So, as between those two fabulously wealthy people, who is the average worker going to think knows more about producing jobs if the comparison is put plainly before him?

As we all know, the “unemployment” number doesn’t reflect real unemployment and certainly not underemployment. And Fed subsidized stock markets don’t have any meaning to average people, and certainly no benefit. Janet Yellen will do her best to keep the stock market from taking a serious hit during 2016, and maybe she’ll succeed. But maybe she won’t.


#13

I work for a huge Public company that is a household name and has been around in some form or another for over a century. There are certainly some smaller companies out there for which I agree that is true, but it’s also a nice bed time story for others.

In the case of my company, the strong talent is the on go dedication and hours put in by its current employees. A good part of the ownership is people like me who have money in a 401K or IRA. Others are some pretty rich investors, for which I don’t see much need to discuss how the system is designed to work for them, other than a very telling statistic that approximately the 400 richest people control the same wealth as the bottom 50% in this country.

Nothing personal here, that’s why we get to vote. :slight_smile:


#14

Michael Medved was going on yesterday saying that back when our country was born, perhaps only property owners could vote; I don’t know the history. I know some people feel this way or they want only those who pay taxes to vote.


#15

It is indeed a historical fact; shockingly, the land owners were found not to have the best interests of the country at heart. Thus, numerous amendments enlarging the right to vote.


#16

You said the bottom line.


#17

If the 400 richest people really do own more than the bottom 50%, it has probably always been true since a very significant part of the populace has little or no net worth, never did and never will. Death, however, comes to all.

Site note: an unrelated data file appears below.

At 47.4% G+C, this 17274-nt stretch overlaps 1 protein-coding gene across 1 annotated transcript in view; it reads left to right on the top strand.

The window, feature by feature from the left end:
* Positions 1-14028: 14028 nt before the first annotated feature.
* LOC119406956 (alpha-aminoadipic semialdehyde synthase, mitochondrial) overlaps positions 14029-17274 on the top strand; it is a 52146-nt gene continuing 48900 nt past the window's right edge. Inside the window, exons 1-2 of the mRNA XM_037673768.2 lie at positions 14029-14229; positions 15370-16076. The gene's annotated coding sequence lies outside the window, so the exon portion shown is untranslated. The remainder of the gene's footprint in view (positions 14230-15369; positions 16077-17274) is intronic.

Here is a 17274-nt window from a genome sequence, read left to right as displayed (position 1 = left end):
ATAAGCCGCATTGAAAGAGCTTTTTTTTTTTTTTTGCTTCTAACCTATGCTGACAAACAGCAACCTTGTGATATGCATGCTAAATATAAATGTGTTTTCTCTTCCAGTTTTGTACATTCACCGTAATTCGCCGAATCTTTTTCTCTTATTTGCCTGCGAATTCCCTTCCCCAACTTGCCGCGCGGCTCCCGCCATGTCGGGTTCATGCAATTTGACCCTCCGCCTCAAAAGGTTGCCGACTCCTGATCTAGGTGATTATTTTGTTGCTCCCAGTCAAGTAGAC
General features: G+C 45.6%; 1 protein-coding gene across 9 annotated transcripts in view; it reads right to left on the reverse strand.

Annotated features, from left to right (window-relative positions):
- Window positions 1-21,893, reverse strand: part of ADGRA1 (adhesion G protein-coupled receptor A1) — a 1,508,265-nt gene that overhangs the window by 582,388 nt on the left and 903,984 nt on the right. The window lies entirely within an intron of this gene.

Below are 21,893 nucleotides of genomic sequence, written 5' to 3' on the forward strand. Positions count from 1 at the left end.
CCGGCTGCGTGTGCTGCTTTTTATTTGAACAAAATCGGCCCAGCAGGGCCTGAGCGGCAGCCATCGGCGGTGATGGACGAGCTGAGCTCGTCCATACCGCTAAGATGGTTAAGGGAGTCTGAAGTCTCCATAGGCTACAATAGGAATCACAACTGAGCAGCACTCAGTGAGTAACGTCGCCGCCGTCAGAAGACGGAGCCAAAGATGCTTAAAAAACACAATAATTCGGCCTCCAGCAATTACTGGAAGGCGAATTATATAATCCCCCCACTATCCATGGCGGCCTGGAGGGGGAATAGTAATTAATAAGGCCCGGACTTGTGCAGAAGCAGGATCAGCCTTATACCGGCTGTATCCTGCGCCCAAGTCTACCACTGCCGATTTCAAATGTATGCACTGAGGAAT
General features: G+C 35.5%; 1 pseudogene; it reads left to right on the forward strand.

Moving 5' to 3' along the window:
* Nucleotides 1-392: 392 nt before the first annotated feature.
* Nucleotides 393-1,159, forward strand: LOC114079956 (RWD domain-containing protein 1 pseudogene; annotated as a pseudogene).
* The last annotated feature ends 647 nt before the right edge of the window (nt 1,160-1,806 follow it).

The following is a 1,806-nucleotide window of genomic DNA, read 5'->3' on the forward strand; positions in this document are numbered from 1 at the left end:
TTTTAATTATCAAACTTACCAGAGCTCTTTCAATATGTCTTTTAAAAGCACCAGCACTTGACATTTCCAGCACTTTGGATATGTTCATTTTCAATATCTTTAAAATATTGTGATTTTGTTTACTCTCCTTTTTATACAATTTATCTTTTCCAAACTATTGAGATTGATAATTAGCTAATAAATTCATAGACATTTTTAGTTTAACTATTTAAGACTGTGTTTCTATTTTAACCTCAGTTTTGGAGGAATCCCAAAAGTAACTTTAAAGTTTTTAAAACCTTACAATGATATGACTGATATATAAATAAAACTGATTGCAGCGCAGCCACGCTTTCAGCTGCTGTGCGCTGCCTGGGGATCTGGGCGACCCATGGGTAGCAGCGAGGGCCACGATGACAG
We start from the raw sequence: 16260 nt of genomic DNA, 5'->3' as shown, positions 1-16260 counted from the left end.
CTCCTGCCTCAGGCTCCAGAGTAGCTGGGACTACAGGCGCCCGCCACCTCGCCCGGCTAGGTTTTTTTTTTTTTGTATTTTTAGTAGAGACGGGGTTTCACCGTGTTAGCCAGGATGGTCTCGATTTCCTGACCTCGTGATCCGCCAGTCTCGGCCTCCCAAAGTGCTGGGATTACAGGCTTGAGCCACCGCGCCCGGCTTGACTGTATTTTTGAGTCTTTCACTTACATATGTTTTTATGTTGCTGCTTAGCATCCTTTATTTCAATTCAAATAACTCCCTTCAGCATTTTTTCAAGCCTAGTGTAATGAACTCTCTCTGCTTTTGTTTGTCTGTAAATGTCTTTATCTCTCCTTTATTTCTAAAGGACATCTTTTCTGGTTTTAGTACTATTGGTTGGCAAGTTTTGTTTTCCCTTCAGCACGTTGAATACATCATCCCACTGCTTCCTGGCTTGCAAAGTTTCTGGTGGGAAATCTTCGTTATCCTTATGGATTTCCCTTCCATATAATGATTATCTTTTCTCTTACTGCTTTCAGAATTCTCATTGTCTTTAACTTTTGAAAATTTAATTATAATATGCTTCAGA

The people who actually run your company, or at least get to say how it’s run are those rich investors and whoever manages your 401K. Probably most of them are pretty smart or they wouldn’t be running investment management companies or be rich investors themselves.

Class resentments have always existed and always will. And like every foot soldier who thinks he would be a better general than his general, those who don’t know how to create or operate a business will always think they would be better than those who do.

But as between a man who has actually put people on payrolls and built things people actually wanted in the course of building his wealth and a woman who has gotten hugely wealthy by selling her country’s interests to foreigners, I would vote for the former every time.


#18

Who way too often get ridiculous parting gifts when they fail miserably. Please do not brush this off as class resentment. I do not think for one moment that I can do or want to do such a job. It’s disconnection compensation at the upper executive levels vs of poor performance that is my issue.


#19

Pretty hard to know sometimes. Was Carly Fiorina a bad manager or a good one? You hear it both ways from people who ought to know. Some say she ruined Hewlett-Packard. Equally knowledgeable people say she saved it from what would have otherwise been destruction. She was, of course, well compensated.

Getting back to my point, though, people complain about those who get rich, but mostly and sometimes grudgingly, they believe such people got there because of talent and effort notwithstanding their own “GI generalship”.

I have no idea how the campaigns are going to go. What I was trying to say is that if Trump plays his cards right, he’ll morph his campaign into one in which people believe he really can encourage/save jobs. Maybe he’ll do it, and maybe he wont. If he does, nobody is going to care much about his political incorrectness.

And they won’t care about his wealth. After all, he actually does employ people and produce things people want. On the other hand, Hillary got rich selling influence, never met a payroll except with other peoples’ money, and never built or manufactured a single thing.

He’s not my primary favorite, but I don’t think people should count him out just because he tromps straight ahead through the minefield of political correct speech while others are mincing their zigzag course through it, hoping not to blow off a foot.


#20

I voted no because I do not think the GOP will be stupid enough to let Trump remain one of their candidates due to his racist and discriminatory views. They know that if their main candidate is a racist and someone who is very discriminatory that this is not going to go over well with a great number of their constituents.